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In the absence of a true diagnostic standard, 2 methods were used to determine accuracy: (1) blinded comparison between the clinician's diagnosis and the consensus best estimate; and (2) accuracy of 3 raters estimated using latent class analysis.
Southern Ontario, Canada.
143 children (mean age 113 months, 76% boys) with various types of developmental disabilities and with a possible diagnosis of PDD made by a referring health professional. Children with any neurological or chromosomal condition that had known genetic implications were excluded.
Description of tests and diagnostic standard
Patients were diagnosed as PDD, PDD subtype, or non-PDD by 1 experienced physician using a clinical assessment, available clinical records, the Autism Diagnostic Interview-Revised (ADI-R) and the Autism Diagnostic Observation Schedule (ADOS). The raw data from the ADI-R, clinical notes (excluding diagnostic opinion), ADOS, IQ, Vineland Adaptive Behavior Scales standard scores, and Austism Behavior Checklist were independently assessed by 3 experienced raters, each of whom made a separate, blind diagnosis according to DSM-IV criteria (criteria for Asperger's disorder were modified; if a child met criteria for both autism and Asperger's, the child was given a diagnosis of Asperger's). A consensus best estimate diagnosis was made after discussion if there was disagreement.
Main outcome measures
Reliability and accuracy (calculated by comparing the agreement between the clinician's diagnosis and the consensus best estimate, and by calculating the error rates associated with the 3 raters).
The DSM-IV criteria for PDD and for autism were reliably applied by the 3 raters, and the modified version of DSM-IV criteria for Asperger's disorder was also reliable. The agreement among the raters on whether a child had atypical autism (PDD-NOS) v autism was poor. The clinician and the consensus best estimate diagnosis showed excellent agreement on a diagnosis of non-PDD (κ 0.81), modest agreement on a diagnosis of autism (κ 0.56), and Asperger's disorder (κ 0.52), but very poor agreement on a diagnosis of atypical autism (κ 0.29). In the latent class analysis, the 3 raters were able to differentiate autistic from non-PDD children and autistic from Asperger's disorder children with very good accuracy (false negative error rates 0.05 and 0.13, respectively). However, the error rate in differentiating children with autism from children with atypical autism was much larger (false negative error rate 0.49).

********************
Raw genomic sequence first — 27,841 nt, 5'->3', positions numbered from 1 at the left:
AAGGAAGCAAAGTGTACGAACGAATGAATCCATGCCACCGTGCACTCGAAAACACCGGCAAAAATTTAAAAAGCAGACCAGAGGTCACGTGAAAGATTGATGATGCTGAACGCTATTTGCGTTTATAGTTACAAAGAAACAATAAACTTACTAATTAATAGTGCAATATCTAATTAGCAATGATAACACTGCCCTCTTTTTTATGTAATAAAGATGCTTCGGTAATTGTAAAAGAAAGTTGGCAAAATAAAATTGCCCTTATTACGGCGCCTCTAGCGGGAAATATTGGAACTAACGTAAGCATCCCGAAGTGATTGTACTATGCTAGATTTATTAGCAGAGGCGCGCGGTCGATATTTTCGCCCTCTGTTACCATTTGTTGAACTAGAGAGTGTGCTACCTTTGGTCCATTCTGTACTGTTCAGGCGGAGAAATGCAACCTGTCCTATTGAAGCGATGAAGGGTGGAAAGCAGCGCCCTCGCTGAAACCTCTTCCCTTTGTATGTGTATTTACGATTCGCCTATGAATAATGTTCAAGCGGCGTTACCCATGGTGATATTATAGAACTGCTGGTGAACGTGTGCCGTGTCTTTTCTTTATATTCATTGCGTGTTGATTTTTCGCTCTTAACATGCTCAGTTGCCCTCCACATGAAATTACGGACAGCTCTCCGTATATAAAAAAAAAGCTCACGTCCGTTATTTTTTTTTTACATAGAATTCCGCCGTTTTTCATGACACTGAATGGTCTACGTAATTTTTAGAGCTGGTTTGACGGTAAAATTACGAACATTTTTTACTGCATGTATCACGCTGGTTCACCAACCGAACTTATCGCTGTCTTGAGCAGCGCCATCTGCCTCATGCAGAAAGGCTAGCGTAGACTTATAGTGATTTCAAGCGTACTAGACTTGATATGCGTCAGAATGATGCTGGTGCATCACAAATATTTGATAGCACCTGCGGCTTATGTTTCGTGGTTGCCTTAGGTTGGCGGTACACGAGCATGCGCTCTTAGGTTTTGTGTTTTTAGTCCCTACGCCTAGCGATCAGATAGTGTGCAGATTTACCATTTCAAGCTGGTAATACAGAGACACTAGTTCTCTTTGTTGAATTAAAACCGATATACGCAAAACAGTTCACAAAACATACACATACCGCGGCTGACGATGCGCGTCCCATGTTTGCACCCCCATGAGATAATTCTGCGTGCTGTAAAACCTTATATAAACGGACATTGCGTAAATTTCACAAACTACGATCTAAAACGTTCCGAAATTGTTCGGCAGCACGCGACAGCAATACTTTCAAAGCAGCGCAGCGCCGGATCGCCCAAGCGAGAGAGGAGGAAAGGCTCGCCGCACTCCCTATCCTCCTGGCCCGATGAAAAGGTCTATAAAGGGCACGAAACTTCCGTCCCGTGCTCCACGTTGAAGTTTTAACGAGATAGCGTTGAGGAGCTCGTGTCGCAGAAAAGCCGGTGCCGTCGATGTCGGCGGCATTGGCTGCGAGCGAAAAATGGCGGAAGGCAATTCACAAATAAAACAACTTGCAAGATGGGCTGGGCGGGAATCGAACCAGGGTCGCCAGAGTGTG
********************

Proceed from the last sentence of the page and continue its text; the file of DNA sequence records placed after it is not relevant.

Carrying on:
DSM-IV criteria were reliable and accurate in differentiating pervasive developmental disorder (PDD) from non-PDD children and for identifying children with autism and Asperger's disorder, but DSM-IV criteria were unreliable and less accurate in differentiating children with typical autism from those with atypical autism.
In children with suspected pervasive developmental disorder (PDD), it is important to have reliable diagnostic criteria because there are no definitive laboratory investigations. This study by Mahoney et al confirms the reliability of the modifications made by the authors to the criteria for Asperger's disorder. Many clinicians have been making these modifications in their practice, and this study confirms the validity of doing so. The modifications minimise the differences between high functioning autism and Asperger's and it was still possible to distinguish between the 2 disorders.
The clinicians involved in the study were unable to reliably distinguish between those children with autism and atypical autism, a similar finding to that of an earlier study.1 This has important clinical implications, particularly when parents seek a second opinion. There is no evidence that autism and atypical autism differ in aetiology, prognosis, or treatment. Because we have no evidence that it is possible to reliably differentiate between the 2 disorders and no clinical reason to try and do so, clinicians should stop making the distinction between the disorders until reliable criteria are developed.
The study population did not include any children with disintegrative disorder or Rett's disorder so nothing can be said about the reliability of the criteria for these PDD subtypes. In clinical practice, it is easier to distinguish children with these 2 subtypes than it is to distinguish between autism and atypical autism.
The results of this study suggest that in compiling DSM-V, revisions need to be made to the criteria for autism and atypical autism. The DSM-IV criteria do not allow us to reliably distinguish between the disorders. New criteria should be developed for DSM-V. The 2 disorders should not be listed separately if field testing does not show that it is possible to reliably differentiate between the disorders.
Source of funding: Medical Research Council of Canada.
For correspondence: Dr P Szatmari, Chedoke-McMaster Hospitals, Patterson Building, Room 207, PO Box 2000, Station A, Hamilton, ON L8N 3Z5, Canada. Fax +1 905 574 6665.
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